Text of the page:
Then said Hezekiah to Isaiah, Good is the word of the LORD which you have spoken. He said moreover…
There is certainly submission here, resignation to the Supreme will, readiness to accept the sentence of chastisement by this will. The sentiment thus far is that of Eli when he heard the doom of his house from the lips of the child-prophet: "It is the Lord: let Him do what seemeth Him good." But the reason given by Hezekiah in the text itself is deeply disappointing in two ways — first, the selfishness, and, secondly, the earthliness of the consolation. Enough for him if he is spared the personal experience of the retribution; enough if he may live out his fifteen added years in the peace of an outward tranquillity, and in the truth, or, as it is otherwise given, in the continuance of an accustomed and unbroken prosperity. "There shall be peace and truth in my days," would have had no meaning for St. Paul. All days were his days; days of time and days of eternity — all were his.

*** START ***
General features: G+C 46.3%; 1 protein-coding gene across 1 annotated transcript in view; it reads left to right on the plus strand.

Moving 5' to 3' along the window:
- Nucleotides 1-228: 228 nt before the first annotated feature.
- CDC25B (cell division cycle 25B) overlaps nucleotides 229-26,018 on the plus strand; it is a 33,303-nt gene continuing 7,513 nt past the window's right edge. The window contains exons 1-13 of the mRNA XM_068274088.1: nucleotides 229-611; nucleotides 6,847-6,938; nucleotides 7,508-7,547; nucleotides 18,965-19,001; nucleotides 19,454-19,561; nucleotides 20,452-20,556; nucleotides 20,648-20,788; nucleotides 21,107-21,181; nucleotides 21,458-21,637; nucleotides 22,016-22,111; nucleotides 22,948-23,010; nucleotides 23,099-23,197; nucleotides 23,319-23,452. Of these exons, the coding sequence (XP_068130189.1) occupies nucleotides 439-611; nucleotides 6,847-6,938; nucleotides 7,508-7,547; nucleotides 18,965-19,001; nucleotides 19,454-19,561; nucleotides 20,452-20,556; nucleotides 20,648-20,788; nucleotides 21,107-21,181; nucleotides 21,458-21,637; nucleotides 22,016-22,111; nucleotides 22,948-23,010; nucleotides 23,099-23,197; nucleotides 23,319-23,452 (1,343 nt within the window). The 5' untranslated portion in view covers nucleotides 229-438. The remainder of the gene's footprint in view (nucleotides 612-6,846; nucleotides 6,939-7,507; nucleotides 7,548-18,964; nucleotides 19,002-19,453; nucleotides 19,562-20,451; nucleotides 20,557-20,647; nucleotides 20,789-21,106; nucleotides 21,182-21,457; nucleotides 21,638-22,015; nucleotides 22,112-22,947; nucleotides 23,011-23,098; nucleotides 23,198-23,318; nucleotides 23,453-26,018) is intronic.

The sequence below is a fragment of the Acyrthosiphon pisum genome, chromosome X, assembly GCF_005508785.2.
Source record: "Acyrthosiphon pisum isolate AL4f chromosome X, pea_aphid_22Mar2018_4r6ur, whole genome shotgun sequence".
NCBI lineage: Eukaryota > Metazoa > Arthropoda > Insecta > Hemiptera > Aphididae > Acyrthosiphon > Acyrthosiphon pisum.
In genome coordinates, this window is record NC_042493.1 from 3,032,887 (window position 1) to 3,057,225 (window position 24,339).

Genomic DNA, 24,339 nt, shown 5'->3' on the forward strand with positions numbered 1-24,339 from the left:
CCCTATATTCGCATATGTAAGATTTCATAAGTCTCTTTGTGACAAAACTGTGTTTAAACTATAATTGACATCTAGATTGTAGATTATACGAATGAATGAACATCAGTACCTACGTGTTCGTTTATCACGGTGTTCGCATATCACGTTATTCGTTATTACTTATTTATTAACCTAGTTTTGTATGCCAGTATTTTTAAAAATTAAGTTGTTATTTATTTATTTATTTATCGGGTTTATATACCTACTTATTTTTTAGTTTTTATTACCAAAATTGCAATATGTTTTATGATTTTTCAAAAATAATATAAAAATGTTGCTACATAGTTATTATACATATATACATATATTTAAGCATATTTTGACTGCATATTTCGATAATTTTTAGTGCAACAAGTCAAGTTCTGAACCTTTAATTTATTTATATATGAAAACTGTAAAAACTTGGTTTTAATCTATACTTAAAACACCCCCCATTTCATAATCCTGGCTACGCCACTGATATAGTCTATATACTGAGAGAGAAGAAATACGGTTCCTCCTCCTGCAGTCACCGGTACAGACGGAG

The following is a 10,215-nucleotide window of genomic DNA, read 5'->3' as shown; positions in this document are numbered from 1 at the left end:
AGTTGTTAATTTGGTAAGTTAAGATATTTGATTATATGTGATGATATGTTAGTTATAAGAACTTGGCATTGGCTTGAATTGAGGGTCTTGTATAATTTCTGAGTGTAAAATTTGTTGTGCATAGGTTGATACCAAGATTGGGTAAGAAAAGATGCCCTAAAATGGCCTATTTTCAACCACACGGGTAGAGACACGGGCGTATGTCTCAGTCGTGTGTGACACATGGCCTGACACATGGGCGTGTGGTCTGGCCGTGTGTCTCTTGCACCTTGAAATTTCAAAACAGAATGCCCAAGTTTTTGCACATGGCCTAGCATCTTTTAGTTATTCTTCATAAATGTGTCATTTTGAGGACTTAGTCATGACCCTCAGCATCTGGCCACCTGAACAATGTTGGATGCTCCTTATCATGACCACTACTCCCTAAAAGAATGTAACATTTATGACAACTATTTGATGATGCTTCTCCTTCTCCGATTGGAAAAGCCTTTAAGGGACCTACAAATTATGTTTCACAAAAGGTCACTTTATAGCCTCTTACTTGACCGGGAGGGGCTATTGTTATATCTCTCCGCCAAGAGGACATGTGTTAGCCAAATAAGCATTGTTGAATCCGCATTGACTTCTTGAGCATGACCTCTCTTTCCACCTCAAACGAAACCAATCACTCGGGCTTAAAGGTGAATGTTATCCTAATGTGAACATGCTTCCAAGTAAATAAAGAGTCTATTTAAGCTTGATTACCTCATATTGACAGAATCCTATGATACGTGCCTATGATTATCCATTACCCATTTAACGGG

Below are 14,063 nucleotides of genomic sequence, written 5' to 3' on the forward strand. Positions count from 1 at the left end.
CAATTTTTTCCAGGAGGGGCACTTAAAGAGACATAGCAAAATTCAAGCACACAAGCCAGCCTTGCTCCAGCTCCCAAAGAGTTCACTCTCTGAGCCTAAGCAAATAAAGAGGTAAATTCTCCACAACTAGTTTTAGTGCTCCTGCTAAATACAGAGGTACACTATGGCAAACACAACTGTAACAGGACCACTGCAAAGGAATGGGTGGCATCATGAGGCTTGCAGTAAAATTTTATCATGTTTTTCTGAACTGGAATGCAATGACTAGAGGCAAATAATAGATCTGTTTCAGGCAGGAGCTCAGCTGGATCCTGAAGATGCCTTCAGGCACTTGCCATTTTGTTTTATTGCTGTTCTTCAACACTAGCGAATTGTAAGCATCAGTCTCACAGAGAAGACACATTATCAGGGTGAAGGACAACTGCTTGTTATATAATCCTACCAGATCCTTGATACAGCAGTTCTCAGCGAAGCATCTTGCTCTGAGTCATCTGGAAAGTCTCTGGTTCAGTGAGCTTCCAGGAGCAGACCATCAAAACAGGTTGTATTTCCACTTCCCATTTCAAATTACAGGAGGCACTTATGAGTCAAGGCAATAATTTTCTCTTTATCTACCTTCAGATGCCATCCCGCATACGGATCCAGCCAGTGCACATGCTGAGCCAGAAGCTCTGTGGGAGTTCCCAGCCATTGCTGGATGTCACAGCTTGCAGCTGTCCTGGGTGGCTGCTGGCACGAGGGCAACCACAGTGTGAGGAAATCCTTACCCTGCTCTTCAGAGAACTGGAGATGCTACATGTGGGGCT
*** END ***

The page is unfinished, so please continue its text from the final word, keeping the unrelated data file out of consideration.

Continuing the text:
Parallel VersesKJV: Then said Hezekiah to Isaiah, Good is the word of the LORD which thou hast spoken. He said moreover, For there shall be peace and truth in my days.